“The underground vault below the unmarked tomb, of course!”
Lightning flashes, thunder crashes, the hunchback turns the wheel that pulls the pulley that hoists the creature to the rafters. The set explodes in enthusiastic bursts of galvanic excess. The crazed doctor squints as he peers at the ceiling, waiting for the moment when all the power of God’s creation will be at his disposal. More sparks, more zaps, and all of nature cries out — in exaltation or disgust, I know not which — as the operating table winds its way back down, to rest again on the floor.
The doctor rushes forward, craning his neck to catch even the mildest suspicion of success, hardly daring to hope, and there — in direct defiance of all the laws of God and nature — the dead man’s fingers shudder — twitch — and a pale hand rises from the resting position.
“Look!” the doctor gasps. “It’s moving! It’s — alive! It’s ALIVE!” And then the monster gets up, maybe thirty to forty minutes later.
I mean, you can’t blame me for being a little disappointed. At the conclusion of yesterday’s episode, mad medico Julia Hoffman applied her stethoscope to the chest of the dead wizard that she’d sewn back together and infused with electricity and announced, “His heart is beating. Judah Zachery is alive!” Which is fine, except that he is clearly no such thing.
Because Leticia takes the mask off his face, and the guy just keeps on lying there with his eyes closed. He doesn’t rise, he doesn’t speak, he doesn’t clench his fist and curse the Collins name, he doesn’t do anything. Judah Zachery has been decapitated and inert since 1692, and now we’ve gone to all this trouble, and he’s still smacking the snooze button. I’ve never seen such a lazy villain. Get up already! You’re missing the best part of the day.
So if I’m disappointed, I can only imagine the letdown that you’d feel if you betrayed your friends and surrendered your immortal soul in order to shock some life into this monstrosity, and then he just lies there and doesn’t consume the world in blood and fire to any visible degree. Julia’s worked hard on this project, and she deserves a little appreciation from upper management.
“All the vital organs are just barely functioning,” she announces to Leticia, speaking in a hushed whisper as if she’s afraid of waking the guy up. “We must be very careful. If everything continues to function, then the body will be alive.” This is not the rocket sled to suspense that the audience was banking on.
I mean, who brings a Frankenstein to life and then says “we must be very careful”? That’s completely backwards; if you were a careful kind of person, you wouldn’t be underneath a graveyard in the middle of an electrical storm, trying to resurrect a loaded warlock. This is a non-careful type situation.
And what do you mean, “if everything continues to function”? The guy’s not currently moving, or doing anything. Are you saying that the current options are this, and even less alive than this? Dear lord. When he necromanced his way into your dreams and said that he wanted you to bring him back to life, he should have been more specific.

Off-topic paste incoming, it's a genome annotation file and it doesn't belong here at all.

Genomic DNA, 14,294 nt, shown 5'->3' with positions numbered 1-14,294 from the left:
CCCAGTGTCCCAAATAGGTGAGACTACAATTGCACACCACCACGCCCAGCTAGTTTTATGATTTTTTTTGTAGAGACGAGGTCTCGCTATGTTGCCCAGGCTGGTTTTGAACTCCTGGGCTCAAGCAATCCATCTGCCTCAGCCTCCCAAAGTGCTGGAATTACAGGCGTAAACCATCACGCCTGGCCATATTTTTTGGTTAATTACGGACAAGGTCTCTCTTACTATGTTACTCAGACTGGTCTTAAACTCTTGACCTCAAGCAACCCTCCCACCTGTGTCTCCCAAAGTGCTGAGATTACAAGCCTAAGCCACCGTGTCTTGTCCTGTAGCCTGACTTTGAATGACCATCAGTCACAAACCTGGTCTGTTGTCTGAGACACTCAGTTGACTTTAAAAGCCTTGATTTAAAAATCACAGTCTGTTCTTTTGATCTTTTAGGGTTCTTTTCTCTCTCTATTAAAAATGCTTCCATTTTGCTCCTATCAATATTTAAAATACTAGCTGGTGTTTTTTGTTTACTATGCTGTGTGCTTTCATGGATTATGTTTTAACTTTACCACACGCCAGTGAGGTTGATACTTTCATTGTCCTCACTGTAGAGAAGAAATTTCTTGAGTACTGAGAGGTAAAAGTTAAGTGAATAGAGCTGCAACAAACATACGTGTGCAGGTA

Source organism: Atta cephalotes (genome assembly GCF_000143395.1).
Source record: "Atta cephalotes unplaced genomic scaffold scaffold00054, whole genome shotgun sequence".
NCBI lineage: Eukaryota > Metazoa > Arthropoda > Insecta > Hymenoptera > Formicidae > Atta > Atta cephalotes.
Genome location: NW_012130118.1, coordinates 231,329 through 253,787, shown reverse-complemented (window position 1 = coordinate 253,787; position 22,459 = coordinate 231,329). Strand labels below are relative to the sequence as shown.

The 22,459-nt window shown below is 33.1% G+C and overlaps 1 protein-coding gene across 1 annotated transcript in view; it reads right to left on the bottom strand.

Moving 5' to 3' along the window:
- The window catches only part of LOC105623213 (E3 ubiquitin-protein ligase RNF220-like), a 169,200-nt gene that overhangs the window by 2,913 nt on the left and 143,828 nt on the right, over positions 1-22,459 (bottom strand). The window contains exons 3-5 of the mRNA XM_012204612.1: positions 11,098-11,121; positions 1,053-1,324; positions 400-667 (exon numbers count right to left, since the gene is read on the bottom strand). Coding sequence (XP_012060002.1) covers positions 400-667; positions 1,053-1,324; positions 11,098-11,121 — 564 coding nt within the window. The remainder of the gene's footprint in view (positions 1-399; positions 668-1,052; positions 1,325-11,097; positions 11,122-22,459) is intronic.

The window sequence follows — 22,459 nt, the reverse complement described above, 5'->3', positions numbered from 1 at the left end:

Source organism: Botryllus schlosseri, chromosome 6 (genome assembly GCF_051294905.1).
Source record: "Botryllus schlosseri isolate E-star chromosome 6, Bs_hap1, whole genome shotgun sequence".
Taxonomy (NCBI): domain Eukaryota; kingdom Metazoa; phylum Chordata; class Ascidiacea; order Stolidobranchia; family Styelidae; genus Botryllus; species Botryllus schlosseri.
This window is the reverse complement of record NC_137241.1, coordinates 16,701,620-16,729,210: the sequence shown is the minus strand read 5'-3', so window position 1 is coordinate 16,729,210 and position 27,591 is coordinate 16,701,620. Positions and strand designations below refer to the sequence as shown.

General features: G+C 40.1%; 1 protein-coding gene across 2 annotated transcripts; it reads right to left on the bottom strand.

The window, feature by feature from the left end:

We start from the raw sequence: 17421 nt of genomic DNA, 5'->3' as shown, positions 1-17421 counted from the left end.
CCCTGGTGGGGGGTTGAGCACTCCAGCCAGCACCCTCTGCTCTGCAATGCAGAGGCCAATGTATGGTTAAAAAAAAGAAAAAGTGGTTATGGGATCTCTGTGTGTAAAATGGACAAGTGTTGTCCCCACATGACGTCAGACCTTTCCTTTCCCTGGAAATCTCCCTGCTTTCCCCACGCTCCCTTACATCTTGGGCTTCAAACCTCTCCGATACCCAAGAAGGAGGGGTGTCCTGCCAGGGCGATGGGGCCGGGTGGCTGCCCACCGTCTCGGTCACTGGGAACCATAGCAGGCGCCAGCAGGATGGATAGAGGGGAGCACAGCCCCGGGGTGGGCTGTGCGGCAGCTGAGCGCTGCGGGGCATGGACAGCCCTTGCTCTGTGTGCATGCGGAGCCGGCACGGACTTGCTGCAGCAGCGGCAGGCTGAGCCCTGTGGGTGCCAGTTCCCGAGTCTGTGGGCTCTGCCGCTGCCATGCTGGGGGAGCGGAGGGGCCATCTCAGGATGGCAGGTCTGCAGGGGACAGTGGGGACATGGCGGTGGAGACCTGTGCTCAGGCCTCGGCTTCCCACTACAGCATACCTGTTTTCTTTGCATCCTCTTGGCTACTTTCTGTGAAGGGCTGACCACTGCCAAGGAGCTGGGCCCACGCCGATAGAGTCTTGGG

“And what do we do now?” asks Leticia, breathless.
“We just keep watching,” Julia says. “And checking his pulse and his heartbeat to see that there’s no change.” Yeah, a change would be awful, we wouldn’t want that. We’re perfectly happy with this scheming supervillain where you have to stop by every once in a while to make sure he still has a pulse.
Leticia has further questions. “How long will he stay like this?”
Julia says, “From what I can tell of his body, probably all through the night, in any case.” And then she turns around and walks away, mission accomplished.
Now, I don’t know, maybe it’s just me and the rest of the world, but I don’t think I’m ready for a Frankenstein story where even the mad scientist gets bored, and starts doing paperwork. They keep the terrible Dead of Night music going, by the way, despite the fact that literally nothing is happening; it’s just on endless repeat, in the crypt’s CD player.
So there’s a metaphor, if you need one, for the state of the storyline. Everybody’s been circling for weeks around this weapon of misdestruction — Julia, Leticia, Gerard, Desmond — all of them drawn inexorably into the web of a purported character who at the moment is essentially a pantomime horse. Look at all the trouble and expense they’re going to, to turn this chunk of horsehair into a cosmos-killing supervillain.
And honestly, if we stop checking his pulse for a while and just let him gradually slip into oblivion, would it make that much of a difference? We already have Gerard, who’s apparently an evil pirate-sorceror with an undead zombie crew lying under three-quarters of an inch of loose topsoil, just waiting for the go signal. Or at least I thought we had that, it was a hundred and thirty years from now so I might have some of the details mixed up.